# Functional Cartography:The MAP Function

Ok, so what point have we now reached?

We're at the point now where we can construct a singly linked list into which we can add items. We can retrieve the first item from the list using a `HEAD` function and access the remainder of the list using a `TAIL` function. We can also determine whether we've reached the end of the list using the `is_last` function.

Next, we implemented functionality that converts this abstract list into the native JavaScript datatypes of string and array.

## When you're lost, use a MAP

Now that we can access all the items of a list in sequential order, we have the foundation upon which to build a mechanism for applying a function to each item in that list.

In other words, we want to work our way sequentially down the list, passing each item to some function. The result of this process is the creation of a new list in which every item has been modified by that function.

This implies two things about the new list:

1. It contains the same number of items as are in the old list
2. The modified items in the new list appear in the same order as the items from which they have been derived in the old list.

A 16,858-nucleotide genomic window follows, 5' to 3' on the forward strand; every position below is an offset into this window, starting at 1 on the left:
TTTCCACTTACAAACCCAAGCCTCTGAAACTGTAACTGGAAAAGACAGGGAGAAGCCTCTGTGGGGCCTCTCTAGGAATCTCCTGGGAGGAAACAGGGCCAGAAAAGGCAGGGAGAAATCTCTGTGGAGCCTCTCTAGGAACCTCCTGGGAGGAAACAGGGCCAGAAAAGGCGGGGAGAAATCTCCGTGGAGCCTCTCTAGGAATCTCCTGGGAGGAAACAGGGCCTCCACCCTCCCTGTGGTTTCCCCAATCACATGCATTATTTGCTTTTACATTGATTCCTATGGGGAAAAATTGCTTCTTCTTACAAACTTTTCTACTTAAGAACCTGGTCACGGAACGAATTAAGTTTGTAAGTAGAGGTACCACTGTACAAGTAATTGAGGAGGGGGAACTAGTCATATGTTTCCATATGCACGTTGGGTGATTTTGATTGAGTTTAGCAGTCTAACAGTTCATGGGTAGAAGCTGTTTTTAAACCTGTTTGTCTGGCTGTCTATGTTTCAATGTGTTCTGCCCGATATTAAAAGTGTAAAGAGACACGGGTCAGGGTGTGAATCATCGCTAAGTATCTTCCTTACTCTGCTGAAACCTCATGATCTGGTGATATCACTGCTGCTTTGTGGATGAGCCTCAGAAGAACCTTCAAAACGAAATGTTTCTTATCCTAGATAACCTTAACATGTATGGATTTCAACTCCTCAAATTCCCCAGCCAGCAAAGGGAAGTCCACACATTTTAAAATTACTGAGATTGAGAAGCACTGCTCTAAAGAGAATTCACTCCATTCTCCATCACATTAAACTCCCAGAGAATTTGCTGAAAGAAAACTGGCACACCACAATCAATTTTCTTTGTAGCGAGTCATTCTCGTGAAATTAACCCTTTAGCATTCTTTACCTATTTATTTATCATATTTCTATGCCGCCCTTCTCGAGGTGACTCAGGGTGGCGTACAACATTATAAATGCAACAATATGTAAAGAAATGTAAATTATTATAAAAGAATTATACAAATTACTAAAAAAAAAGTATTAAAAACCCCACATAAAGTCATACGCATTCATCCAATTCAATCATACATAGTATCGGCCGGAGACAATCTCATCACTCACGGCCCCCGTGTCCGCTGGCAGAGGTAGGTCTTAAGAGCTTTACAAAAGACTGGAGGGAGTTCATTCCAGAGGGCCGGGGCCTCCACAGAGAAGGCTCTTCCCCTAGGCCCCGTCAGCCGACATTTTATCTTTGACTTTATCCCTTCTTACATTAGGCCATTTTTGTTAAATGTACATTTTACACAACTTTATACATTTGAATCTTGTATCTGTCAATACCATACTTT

The process by which a function is applied to every item in a list is known as mapping, and is one of the most fundamental tools in the functional programmer's toolbox.

### Aside

Remember that in functional programming we are far less concerned with what a function does, and much more concerned with how a function is used.

I mention this to pre-empt a question that often arises here. When we say we want to apply a function to every item in a list, programmers from an imperative background will usually understand the situation by focussing what the function does.

This is a perfectly natural question for someone with an imperative mindset because they are strongly focussed on defining the exact sequence of instructions a computer should perform. However, within certain broad parameters, functional programming doesn't actually care what a function does. All we really care about how is a function should be applied - I.E. in this case, understanding the function's interface is more important than knowing what the function does.

In the case of mapping a function across the items in a list, all we are concerned about is ensuring that the function to be applied takes a single parameter and returns a single value.

So let's say we have a list that holds the first four positive integers `[1,2,3,4]`

If we want to double each item in this list, then the first thing we need to do (after creating the list itself) is to create a function capable of performing the required task:

## Building the MAP function

The `MAP` function needs to take two parameters: firstly, the function to be applied to each item in the list, and secondly, the list to be processed. It then returns a new list leaving the original list unmodified.

The new list is generated by successively applying the following steps to each item in the list:

1. Take the current list item and pass it to the function as a parameter